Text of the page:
As TechCrunch recently reported, Reynolds now owns more than 25% of the company; a press release trumpeted that Reynolds is going to make drastic changes to the company, stating that he “will help with Mint’s communications and marketing efforts as well as strategic decision-making.” Mint Mobile focuses on inexpensive prepaid phone plans for low-income families.
“Celebrities generally invest in high-end products like skincare brands or delicious gin companies. Yet, Mint is making wireless way more affordable at a time when the average American is paying $65 a month,” Reynolds said in the press release. “I’m excited to champion a more practical approach to the most essential technology.”
“It’s fitting that the most disruptive wireless company is now owned by the most innovative marketer on the planet,” Mint CEO David Glickman added.
Does this seem like a weird move for a man who starred in National Lampoon’s Van Wilder? Not really. Celebrities seem to have a love affair with investing in tech, and Reynolds is just the latest to follow in the footsteps of other notable celebrities who have embraced Silicon Valley.
Dude, Where’s My Car? star, Ashton Kutcher, is a tech maverick.
For over a decade, Kutcher has been both an angel investor and a founding partner—along with entertainment manager Guy Oseary and billionaire investor Ron Burkle—of A-Grade Investments. And their fund portfolio doesn’t slouch in the start-up department. A-Grade has invested in such little-known companies as Spotify, Uber, Shazam, Couple, Soundcloud, Muse and Airbnb. Judging by that roster, it seems to be working out for Kutcher and A-Grade Investments. A 2016 Forbes article stated that Kutcher and team turned $30 million into $250 million. Not bad for an actor who co-starred on the waning years of Two and a Half Men.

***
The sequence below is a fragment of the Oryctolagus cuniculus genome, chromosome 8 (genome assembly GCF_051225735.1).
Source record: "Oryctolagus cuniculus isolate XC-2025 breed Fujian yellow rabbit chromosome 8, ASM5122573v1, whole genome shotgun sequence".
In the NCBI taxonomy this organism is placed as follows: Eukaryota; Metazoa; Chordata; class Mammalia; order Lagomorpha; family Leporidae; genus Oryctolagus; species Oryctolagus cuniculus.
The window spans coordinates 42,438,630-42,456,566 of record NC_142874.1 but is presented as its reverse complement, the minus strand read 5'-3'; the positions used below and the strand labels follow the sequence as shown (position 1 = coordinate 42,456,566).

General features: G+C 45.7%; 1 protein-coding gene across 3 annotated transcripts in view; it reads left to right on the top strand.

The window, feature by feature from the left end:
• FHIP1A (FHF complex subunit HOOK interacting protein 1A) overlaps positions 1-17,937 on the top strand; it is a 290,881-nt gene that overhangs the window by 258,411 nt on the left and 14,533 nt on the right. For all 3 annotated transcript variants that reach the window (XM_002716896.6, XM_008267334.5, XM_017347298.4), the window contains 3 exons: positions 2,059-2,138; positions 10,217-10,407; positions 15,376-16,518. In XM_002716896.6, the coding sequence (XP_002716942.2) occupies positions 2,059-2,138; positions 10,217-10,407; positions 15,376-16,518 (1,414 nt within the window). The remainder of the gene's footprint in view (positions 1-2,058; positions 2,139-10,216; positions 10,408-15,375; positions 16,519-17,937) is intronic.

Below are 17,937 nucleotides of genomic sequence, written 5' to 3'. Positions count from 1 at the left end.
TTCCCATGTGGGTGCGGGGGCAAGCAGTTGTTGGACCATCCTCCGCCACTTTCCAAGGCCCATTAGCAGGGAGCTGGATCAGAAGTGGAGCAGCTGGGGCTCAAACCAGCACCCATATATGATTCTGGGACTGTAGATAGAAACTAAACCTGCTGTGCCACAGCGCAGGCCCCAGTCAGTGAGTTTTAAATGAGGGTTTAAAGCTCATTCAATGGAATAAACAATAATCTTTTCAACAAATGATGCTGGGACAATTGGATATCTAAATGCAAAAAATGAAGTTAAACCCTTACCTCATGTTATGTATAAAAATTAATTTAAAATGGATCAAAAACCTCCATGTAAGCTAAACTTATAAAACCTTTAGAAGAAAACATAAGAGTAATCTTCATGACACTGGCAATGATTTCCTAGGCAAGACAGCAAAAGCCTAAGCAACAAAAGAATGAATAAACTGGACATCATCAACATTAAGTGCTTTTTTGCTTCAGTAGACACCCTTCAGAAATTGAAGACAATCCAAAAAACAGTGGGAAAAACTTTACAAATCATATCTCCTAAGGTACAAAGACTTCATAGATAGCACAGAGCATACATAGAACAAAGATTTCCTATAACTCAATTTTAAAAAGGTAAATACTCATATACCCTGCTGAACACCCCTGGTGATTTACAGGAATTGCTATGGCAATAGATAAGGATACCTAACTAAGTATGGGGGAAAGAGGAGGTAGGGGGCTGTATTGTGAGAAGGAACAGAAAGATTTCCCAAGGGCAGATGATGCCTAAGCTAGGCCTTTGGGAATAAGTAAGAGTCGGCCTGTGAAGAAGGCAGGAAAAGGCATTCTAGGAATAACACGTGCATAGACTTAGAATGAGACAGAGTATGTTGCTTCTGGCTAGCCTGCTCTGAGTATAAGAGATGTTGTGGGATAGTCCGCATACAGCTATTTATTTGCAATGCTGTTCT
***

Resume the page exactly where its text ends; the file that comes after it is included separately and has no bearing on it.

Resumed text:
Justin Timberlake was once punk’d by Kutcher on MTV’s Punk’d, but the former ‘NSync member is definitely no longer crying. One of Timberlake’s most publicized tech moves was purchasing MySpace in 2011. I know what you’re thinking, why didn’t Timberlake purchase Friendster and Ask Jeeves as well? (Just wait for it.) Partnered with Specific Media, Timberlake paid $35 million to acquire MySpace with the purpose to rebrand the dinosaur social media site as a showcase for bands and musicians. Time Inc. ended up buying MySpace in 2016 for $87 million. Maybe Timberlake learned some lessons playing Sean Parker in the critically acclaimed 2010 film The Social Network?
New York City native Jay-Z is not only a music mogul but also a veteran investor. Jay-Z began his musical career in 1995, after founding the record label Roc-A-Fella Records. Last year, he launched a VC investment firm called Marcy Venture Partners and recently invested in the stock-trading app, Robinhood. So how has that worked out for Jay-Z? Robinhood has grown into a $1 billion company. Sharing the wealth with Jay-Z, hip-hop legends Nas and Snoop Dogg have also invested in the platform. In the past, Jay-Z has teamed up with the venture capital firm Sherpa Capital, which has invested in companies like Slack, Airbnb and Uber.
Probably one of the biggest deals made in tech for a music artist has got to be Dr. Dre and his contribution to the world via Beats headphones. Back in 2008, the man behind The Chronic was successful right out of the gates, turning Beats into $500 million enterprise, before the company was acquired by Apple for $3 billion. Dre now tops the list (right behind Jay-Z) as one of the richest people in hip-hop.
So, what can you learn from Dr. Dre, Ashton Kutcher, Justin Timberlake, Jay-Z and now Ryan Reyonlds? Yes, tech does pay—for celebrities who can afford to get in on the ground floor of a Silicon Valley darling startup.